The logjam at press time in NBA negotiations is largely over how to divide revenue. For the most part, this is about how to divide a pie. And its a pretty big pie thats being cut into two pieces. The size of the pie depends on fans and how much they are willing to pay to watch the performance of their favorite player(s) live and on TV.
The owners (the billionaires) want a bigger piece of the pie so that their return on investment is higher. The players (the millionaires) want a bigger piece because thats their income. Of course, the size of the pie being divided may shrink if they dont come to an agreement soon enough. Support for the Thunder could wane as fans find alternative entertainment. Hockey hasnt recovered from its labor turmoil, although the NFL and MLB seem to have suffered no ill-effects from theirs.
Typical economic analysis, an appeal to supply and demand, doesnt work in this situation. This is a monopoly versus monopsony situation: the cartel (NBA owners) versus the union (National Basketball Players Association). The resulting negotiations only exist because antitrust law does not hold in professional sports. And so the consequences we can expect are different from the normal results.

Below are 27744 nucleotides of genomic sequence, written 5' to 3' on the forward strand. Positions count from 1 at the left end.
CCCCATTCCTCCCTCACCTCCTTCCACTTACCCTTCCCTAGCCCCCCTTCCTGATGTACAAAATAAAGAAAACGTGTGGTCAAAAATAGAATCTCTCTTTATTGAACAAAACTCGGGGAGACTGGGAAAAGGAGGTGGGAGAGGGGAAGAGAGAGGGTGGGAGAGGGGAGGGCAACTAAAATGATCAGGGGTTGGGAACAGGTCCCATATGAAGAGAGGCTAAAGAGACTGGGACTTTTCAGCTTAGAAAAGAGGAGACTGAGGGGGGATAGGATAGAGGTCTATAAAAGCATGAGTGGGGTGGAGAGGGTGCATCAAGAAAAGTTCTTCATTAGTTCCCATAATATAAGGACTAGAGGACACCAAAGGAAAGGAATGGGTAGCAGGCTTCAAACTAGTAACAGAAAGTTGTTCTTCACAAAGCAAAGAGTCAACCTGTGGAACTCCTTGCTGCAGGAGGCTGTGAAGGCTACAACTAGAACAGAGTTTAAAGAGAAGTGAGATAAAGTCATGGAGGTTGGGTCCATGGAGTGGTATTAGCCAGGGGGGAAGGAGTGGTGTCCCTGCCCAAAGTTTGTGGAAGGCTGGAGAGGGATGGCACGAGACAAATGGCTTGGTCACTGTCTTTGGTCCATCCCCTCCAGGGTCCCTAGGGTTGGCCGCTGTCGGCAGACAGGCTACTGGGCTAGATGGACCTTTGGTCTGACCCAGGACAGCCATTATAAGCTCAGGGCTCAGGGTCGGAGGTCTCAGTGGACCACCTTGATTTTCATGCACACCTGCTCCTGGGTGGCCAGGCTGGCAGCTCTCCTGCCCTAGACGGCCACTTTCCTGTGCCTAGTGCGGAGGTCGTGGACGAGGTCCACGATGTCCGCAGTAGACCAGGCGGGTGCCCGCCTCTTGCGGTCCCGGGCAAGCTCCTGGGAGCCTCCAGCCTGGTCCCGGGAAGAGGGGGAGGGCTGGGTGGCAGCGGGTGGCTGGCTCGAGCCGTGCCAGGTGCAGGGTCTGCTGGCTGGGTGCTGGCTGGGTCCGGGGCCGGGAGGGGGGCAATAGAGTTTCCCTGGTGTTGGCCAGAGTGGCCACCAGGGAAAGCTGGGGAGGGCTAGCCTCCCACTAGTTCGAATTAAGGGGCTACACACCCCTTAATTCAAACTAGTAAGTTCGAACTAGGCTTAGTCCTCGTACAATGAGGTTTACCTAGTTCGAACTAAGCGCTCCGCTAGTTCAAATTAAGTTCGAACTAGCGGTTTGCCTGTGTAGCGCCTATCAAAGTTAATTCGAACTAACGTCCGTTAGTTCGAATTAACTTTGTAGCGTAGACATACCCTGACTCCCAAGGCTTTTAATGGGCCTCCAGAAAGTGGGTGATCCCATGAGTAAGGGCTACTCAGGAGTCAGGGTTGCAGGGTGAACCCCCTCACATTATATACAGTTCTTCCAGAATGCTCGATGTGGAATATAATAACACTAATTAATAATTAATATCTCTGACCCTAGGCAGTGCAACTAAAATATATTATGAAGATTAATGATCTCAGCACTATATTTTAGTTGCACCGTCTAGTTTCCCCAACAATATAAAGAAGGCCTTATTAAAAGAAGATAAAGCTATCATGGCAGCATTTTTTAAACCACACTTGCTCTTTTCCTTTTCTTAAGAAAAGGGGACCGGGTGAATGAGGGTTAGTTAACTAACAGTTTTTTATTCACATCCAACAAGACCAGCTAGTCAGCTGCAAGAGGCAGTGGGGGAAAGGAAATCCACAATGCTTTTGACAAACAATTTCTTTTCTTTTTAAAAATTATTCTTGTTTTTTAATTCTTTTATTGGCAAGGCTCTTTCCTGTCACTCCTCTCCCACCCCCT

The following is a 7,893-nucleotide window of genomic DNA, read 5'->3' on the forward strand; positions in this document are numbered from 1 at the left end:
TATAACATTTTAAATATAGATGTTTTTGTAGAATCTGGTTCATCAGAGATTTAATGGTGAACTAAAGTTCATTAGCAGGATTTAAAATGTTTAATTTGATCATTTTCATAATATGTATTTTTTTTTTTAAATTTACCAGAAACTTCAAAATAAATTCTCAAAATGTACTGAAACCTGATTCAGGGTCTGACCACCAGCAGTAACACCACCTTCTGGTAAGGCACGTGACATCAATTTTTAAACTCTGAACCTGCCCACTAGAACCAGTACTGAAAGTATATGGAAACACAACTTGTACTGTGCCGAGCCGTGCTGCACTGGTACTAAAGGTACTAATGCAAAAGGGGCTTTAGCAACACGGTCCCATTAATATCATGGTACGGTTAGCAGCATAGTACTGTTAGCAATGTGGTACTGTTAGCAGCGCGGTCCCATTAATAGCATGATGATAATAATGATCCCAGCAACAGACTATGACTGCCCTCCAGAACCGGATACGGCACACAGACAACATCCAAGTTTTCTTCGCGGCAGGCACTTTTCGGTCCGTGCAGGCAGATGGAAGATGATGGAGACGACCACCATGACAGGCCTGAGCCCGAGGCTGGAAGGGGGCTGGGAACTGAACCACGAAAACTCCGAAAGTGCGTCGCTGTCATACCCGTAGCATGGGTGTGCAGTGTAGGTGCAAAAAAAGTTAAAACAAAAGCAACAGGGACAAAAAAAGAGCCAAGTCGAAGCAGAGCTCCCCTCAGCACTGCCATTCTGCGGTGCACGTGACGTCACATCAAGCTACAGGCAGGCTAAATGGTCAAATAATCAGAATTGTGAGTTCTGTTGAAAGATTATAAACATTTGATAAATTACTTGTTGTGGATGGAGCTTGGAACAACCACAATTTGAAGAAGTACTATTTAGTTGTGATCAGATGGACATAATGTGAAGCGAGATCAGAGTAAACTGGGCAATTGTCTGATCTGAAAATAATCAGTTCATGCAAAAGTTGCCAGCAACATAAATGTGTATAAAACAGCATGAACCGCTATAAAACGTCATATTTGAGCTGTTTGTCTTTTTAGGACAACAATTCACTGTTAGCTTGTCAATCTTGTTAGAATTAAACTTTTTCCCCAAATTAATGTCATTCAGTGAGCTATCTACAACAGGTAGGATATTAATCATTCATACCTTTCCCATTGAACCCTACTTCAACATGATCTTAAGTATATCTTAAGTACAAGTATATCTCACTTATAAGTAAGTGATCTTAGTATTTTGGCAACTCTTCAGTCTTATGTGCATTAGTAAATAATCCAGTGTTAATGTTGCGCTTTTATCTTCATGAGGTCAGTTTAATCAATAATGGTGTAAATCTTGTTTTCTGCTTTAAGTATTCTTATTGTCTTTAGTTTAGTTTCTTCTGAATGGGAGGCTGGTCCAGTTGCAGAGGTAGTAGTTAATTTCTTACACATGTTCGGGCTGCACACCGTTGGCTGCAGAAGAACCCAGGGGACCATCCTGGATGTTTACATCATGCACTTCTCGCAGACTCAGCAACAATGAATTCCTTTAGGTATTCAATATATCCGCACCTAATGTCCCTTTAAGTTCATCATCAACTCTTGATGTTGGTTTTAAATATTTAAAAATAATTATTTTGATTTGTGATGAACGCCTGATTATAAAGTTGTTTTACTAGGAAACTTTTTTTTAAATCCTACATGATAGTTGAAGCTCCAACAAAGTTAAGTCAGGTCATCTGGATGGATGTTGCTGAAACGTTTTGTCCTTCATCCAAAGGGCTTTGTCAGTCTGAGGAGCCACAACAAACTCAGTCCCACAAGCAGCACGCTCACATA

Despite protestations to the contrary, the real losers in this will be the fans. And its not just missing seeing the likes of Kevin Durant smoke another defender with grace and style thats lost. Its ticket prices. Its bragging rights. Fans and other Oklahomans are the real losers in this battle, particularly those taxpayers who arent even fans.
Franchise players such as LeBron James and Durant can afford to sit out and not play in foreign leagues. Theyve got a few extra pies in the cupboard from earlier contracts. The journeymen are already moving on to foreign leagues. They know theyre replaceable and the salary difference is not as large. Besides, they dont have many pies in their cupboard. Of course, the NBA claims that many owners are losing money, so maybe some owners dont have a well-stocked cupboard either.
How will this all be resolved? When one side blinks. The blink will occur when the cupboard is bare. It looks like the players are most likely to run out of pies first and so will end up getting the smaller piece of subsidized pie. If this ends up being the case, the billionaires will have won over the millionaires.
Lost in all of this are the games already canceled through November. Of course, thats been a pretty good deal for other entertainment options. Few people are much richer or poorer for the lack of an NBA game. So they spend their entertainment dollar on something else.
In a Big League City (thanks to the NBA?) like OKC, theres a lot to do in the evening. Many unsubsidized businesses will gladly accept payment for their services. And theyll provide it now, without public debate over how to divide the pie.
Willner, an Oklahoma City resident, is chair of the Department of Economics and Finance at Oklahoma City Universitys Meinders School of Business.